Joshua trees are pollinated by yucca moths, which are unusually focused, as pollinators go. Your average honeybee will blunder around in a flower, scooping up pollen and drinking nectar, and maybe accidentally pollinate the flower in the process. A yucca moth, on the other hand, gathers up a nice, tidy bundle of pollen in specialized mouthparts, carries it to another Joshua tree flower, and deliberately packs it into place. She does that because the fertilized flower provides more than a little nectar for her—she’s laid her eggs inside the fertilized flower, and when they hatch her offspring will eat some of the seeds developing inside it.
That’s pretty cool in its own right. But what’s especially interesting about Joshua trees, from an evolutionary perspective, is that they’re pollinated by two different moth species. And it turns out that the flowers of Joshua trees associated with the different moth species also look pretty different. The most dramatically different feature is in the length of the stylar canal in the pistil, the part of the flower that determines how the moths lay their eggs.
In the latest development, my collaborators and I tested for genetic evidence that Joshua trees pollinated by different moth species are isolated from each other. To learn what we found, go read the whole thing.◼
Over at Nothing in Biology Makes Sense, Sarah Hird discusses an attempt to suss out whether your gut microbes change when you’re overweight, or your gut microbes can make you overweight.
Historically, medical research has focused on pathogenic bacteria when trying to understand the relationship between human health and microorganisms. This makes intuitive sense – since pathogens make us sick – but our bodies host way more nonpathogenic bacteria than pathogens and they function in keeping us healthy. Our gastrointestinal tract has trillions of bacteria in it and much recent work has been trying to understand these complex communities. Mice are a common model for understanding human gut microbes and health. Enter Obie, the obese mouse (Figure 1, left) and Lenny, the lean mouse (right).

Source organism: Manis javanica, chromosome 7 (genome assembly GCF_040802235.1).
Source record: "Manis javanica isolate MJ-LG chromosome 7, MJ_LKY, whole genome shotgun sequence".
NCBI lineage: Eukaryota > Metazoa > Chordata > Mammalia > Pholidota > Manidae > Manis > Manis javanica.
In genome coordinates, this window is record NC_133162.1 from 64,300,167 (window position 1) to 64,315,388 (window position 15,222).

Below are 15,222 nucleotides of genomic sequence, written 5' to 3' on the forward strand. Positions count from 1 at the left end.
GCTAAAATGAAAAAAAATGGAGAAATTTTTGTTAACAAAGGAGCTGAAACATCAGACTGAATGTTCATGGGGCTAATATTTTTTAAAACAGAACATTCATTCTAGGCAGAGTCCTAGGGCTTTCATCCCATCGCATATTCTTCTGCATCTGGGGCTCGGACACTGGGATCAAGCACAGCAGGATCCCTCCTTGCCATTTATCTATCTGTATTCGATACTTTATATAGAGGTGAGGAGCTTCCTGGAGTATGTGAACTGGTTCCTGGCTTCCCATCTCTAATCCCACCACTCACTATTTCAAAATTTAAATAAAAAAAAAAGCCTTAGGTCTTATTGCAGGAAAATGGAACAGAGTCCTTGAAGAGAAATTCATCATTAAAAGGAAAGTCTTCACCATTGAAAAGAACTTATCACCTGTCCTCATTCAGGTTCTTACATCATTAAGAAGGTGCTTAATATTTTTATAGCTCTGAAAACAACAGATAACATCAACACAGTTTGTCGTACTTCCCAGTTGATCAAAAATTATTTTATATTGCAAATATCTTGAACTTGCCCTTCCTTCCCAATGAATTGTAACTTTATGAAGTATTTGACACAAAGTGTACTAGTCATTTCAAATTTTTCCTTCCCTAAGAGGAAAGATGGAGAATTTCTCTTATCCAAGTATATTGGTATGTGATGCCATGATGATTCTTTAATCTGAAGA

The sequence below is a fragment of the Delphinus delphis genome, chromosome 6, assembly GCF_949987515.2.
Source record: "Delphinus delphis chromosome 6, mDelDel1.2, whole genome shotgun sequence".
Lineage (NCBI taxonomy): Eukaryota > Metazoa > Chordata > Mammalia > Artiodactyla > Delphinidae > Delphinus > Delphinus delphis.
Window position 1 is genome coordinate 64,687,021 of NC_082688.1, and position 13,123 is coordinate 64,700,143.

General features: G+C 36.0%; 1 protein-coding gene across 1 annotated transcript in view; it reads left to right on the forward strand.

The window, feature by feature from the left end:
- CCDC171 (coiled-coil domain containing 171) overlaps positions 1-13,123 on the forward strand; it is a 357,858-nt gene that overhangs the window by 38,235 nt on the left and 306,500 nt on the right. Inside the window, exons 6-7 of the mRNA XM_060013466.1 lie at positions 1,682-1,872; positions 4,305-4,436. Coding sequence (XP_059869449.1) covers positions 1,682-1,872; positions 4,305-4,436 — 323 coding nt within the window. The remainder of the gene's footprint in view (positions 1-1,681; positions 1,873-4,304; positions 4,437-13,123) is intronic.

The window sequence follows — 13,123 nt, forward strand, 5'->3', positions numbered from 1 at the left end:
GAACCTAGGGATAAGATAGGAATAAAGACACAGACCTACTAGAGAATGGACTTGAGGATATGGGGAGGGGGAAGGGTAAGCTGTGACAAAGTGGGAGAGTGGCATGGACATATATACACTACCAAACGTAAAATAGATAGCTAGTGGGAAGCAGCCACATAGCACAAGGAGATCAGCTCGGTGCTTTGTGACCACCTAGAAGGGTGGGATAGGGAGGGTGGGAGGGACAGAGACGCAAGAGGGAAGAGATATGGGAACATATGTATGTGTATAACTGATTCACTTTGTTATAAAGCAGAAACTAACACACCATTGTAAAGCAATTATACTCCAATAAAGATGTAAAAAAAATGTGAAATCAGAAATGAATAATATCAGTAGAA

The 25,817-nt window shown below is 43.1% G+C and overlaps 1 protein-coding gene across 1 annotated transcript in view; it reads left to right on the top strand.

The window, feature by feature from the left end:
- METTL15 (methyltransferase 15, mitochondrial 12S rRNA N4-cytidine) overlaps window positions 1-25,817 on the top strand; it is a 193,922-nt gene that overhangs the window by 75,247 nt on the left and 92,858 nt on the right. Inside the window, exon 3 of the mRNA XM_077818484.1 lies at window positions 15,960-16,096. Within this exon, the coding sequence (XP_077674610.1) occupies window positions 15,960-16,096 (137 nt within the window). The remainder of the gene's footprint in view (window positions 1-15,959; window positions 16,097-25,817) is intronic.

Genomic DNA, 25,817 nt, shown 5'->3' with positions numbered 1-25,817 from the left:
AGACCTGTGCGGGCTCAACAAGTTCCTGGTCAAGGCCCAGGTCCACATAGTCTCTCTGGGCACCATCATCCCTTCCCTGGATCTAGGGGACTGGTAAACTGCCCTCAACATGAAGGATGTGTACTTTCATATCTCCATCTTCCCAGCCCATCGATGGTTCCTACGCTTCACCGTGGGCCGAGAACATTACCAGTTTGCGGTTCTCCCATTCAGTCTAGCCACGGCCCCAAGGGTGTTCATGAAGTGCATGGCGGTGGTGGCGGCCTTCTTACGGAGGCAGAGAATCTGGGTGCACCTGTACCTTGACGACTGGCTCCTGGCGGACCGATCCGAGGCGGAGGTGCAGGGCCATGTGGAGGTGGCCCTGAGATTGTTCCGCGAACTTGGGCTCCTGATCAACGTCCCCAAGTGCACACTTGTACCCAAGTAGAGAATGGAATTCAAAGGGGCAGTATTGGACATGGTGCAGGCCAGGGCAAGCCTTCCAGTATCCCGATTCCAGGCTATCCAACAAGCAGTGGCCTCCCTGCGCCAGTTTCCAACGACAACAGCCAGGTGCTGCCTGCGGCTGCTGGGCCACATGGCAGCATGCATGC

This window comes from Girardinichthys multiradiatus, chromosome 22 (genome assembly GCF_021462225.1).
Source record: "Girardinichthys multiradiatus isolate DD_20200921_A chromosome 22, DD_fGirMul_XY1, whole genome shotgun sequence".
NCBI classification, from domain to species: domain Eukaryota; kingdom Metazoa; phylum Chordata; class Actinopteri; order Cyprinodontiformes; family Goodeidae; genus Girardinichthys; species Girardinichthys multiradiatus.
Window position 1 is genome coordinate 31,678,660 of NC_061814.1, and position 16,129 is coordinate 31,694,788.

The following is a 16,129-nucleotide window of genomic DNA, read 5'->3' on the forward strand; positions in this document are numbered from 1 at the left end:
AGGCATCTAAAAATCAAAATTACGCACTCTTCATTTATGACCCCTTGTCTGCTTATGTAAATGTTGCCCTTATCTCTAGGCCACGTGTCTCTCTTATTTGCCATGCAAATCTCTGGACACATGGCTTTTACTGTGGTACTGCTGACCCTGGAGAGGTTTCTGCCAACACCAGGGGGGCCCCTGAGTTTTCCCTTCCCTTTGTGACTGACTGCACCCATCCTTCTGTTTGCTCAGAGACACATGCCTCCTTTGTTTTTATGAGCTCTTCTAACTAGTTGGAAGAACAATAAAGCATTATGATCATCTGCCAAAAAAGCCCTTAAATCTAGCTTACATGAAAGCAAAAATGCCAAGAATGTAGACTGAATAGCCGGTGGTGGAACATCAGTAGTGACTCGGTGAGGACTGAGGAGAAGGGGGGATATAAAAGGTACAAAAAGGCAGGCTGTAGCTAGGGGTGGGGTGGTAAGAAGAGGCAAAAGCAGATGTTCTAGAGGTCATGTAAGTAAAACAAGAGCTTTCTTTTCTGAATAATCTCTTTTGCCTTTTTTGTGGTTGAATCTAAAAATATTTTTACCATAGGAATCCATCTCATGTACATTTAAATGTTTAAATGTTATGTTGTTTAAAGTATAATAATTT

The new study demonstrates that bacteria cultured from the gut of an obese mouse cause normal-weight mice to gain weight when they’re fed a high-fat diet—and that the genetically similar mice without the bacteria can eat the same diet without becoming obese. You should definitely go read the whole thing.◼
This week at Nothing in Biology Makes Sense, I discuss my latest research paper, which has just been published online ahead of print in Systematic Biology. In it, my coauthors and I use a genome-wide data set to reconstruct relationships among a couple dozen species in the genus Medicago—a data set that proved to be kind of a challenge.
Using that data, we identified some 87,000 individual DNA bases that varied among the sampled species—single-nucleotide polymorphisms, or SNPs. That’s not a lot in terms of actual sequence data—but considering that every one of those 87,000 SNPs is a variable character, and that most of them were probably spread far enough across the genome to have independent evolutionary histories, it contains many more independent “gene trees” than most DNA data sets used to estimate phylogenies.
To learn how we tackled all those gene trees, and what we found when we did, go read the whole thing.◼
I’m out of town at a conference this week (more on that at a later date), but it’s been a busy one for both blogging and academics. At the Molecular Ecologist, I’ve got a Q&A with Yannick Wurm, the lead author on a cool study that uses high-throughput sequencing data to demonstrate that one species of fire ants has a “social chromosome” which determines how many queens a single colony can support.
In particular this has been extensively studied in the red Solenopsis invicta fire ant: some colonies have up to hundreds of wingless queens, but other colonies contain strictly one single wingless queen. And this is stable: any additional queen you try to add to a single-queen colony is executed by the workers.